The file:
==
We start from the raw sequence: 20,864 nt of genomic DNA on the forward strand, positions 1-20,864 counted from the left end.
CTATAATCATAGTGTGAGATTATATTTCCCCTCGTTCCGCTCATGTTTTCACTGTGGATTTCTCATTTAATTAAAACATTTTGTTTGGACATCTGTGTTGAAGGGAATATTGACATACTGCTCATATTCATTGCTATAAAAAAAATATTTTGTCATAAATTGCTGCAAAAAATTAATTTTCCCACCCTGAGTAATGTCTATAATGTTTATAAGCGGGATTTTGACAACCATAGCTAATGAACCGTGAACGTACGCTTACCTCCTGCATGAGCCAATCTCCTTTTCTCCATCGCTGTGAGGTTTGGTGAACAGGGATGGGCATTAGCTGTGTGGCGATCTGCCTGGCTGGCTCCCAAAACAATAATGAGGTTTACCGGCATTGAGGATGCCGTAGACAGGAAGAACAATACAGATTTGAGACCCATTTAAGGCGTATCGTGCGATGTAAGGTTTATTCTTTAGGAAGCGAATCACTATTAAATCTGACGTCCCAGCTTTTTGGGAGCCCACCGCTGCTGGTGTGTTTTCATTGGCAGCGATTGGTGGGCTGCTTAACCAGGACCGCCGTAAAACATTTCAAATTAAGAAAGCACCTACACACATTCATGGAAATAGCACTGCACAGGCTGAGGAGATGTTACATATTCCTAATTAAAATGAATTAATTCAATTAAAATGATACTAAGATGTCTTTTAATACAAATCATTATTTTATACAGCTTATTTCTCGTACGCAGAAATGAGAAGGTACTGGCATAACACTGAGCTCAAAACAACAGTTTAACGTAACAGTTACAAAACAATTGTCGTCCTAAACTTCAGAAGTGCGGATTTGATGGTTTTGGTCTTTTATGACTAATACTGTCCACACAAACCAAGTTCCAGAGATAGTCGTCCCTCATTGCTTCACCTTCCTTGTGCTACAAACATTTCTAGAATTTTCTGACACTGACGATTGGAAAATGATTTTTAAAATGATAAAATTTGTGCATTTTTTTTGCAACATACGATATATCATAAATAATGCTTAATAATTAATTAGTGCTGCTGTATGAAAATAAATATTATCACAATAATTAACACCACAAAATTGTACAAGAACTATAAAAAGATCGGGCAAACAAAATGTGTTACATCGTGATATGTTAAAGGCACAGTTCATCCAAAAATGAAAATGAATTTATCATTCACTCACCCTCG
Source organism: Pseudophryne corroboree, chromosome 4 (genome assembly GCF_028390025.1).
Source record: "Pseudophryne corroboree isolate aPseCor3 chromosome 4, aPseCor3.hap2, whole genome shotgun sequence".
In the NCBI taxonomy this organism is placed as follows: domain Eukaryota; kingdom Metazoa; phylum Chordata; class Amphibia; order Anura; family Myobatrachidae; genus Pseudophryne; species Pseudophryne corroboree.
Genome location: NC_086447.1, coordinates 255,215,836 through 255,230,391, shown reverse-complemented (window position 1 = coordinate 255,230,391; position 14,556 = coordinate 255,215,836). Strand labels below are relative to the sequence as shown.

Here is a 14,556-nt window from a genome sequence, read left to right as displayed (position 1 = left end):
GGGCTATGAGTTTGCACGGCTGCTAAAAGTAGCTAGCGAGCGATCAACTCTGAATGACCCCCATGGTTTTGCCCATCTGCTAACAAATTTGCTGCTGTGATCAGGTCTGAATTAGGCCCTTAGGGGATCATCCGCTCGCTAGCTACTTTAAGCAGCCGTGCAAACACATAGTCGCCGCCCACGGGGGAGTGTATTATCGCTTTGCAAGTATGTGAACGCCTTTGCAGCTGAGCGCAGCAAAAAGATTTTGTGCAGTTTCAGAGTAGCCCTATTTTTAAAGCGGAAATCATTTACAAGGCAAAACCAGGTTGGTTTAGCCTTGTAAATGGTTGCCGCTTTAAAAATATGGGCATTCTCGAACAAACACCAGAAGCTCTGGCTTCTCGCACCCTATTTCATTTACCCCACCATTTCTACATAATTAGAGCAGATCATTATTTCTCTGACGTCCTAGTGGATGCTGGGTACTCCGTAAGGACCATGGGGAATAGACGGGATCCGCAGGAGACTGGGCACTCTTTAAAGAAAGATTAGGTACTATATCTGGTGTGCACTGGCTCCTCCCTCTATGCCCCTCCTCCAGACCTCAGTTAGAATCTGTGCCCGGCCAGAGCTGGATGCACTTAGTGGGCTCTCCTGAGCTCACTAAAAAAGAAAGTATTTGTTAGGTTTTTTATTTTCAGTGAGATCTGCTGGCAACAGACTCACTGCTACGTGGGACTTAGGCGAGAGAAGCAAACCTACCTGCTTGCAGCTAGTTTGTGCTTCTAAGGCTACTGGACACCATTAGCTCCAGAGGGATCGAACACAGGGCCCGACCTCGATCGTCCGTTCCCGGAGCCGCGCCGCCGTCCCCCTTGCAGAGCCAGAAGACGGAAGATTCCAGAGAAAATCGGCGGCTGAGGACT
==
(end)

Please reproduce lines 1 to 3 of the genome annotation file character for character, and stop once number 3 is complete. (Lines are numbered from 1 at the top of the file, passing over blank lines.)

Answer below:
We start from the raw sequence: 20,864 nt of genomic DNA on the forward strand, positions 1-20,864 counted from the left end.
CTATAATCATAGTGTGAGATTATATTTCCCCTCGTTCCGCTCATGTTTTCACTGTGGATTTCTCATTTAATTAAAACATTTTGTTTGGACATCTGTGTTGAAGGGAATATTGACATACTGCTCATATTCATTGCTATAAAAAAAATATTTTGTCATAAATTGCTGCAAAAAATTAATTTTCCCACCCTGAGTAATGTCTATAATGTTTATAAGCGGGATTTTGACAACCATAGCTAATGAACCGTGAACGTACGCTTACCTCCTGCATGAGCCAATCTCCTTTTCTCCATCGCTGTGAGGTTTGGTGAACAGGGATGGGCATTAGCTGTGTGGCGATCTGCCTGGCTGGCTCCCAAAACAATAATGAGGTTTACCGGCATTGAGGATGCCGTAGACAGGAAGAACAATACAGATTTGAGACCCATTTAAGGCGTATCGTGCGATGTAAGGTTTATTCTTTAGGAAGCGAATCACTATTAAATCTGACGTCCCAGCTTTTTGGGAGCCCACCGCTGCTGGTGTGTTTTCATTGGCAGCGATTGGTGGGCTGCTTAACCAGGACCGCCGTAAAACATTTCAAATTAAGAAAGCACCTACACACATTCATGGAAATAGCACTGCACAGGCTGAGGAGATGTTACATATTCCTAATTAAAATGAATTAATTCAATTAAAATGATACTAAGATGTCTTTTAATACAAATCATTATTTTATACAGCTTATTTCTCGTACGCAGAAATGAGAAGGTACTGGCATAACACTGAGCTCAAAACAACAGTTTAACGTAACAGTTACAAAACAATTGTCGTCCTAAACTTCAGAAGTGCGGATTTGATGGTTTTGGTCTTTTATGACTAATACTGTCCACACAAACCAAGTTCCAGAGATAGTCGTCCCTCATTGCTTCACCTTCCTTGTGCTACAAACATTTCTAGAATTTTCTGACACTGACGATTGGAAAATGATTTTTAAAATGATAAAATTTGTGCATTTTTTTTGCAACATACGATATATCATAAATAATGCTTAATAATTAATTAGTGCTGCTGTATGAAAATAAATATTATCACAATAATTAACACCACAAAATTGTACAAGAACTATAAAAAGATCGGGCAAACAAAATGTGTTACATCGTGATATGTTAAAGGCACAGTTCATCCAAAAATGAAAATGAATTTATCATTCACTCACCCTCG
Source organism: Pseudophryne corroboree, chromosome 4 (genome assembly GCF_028390025.1).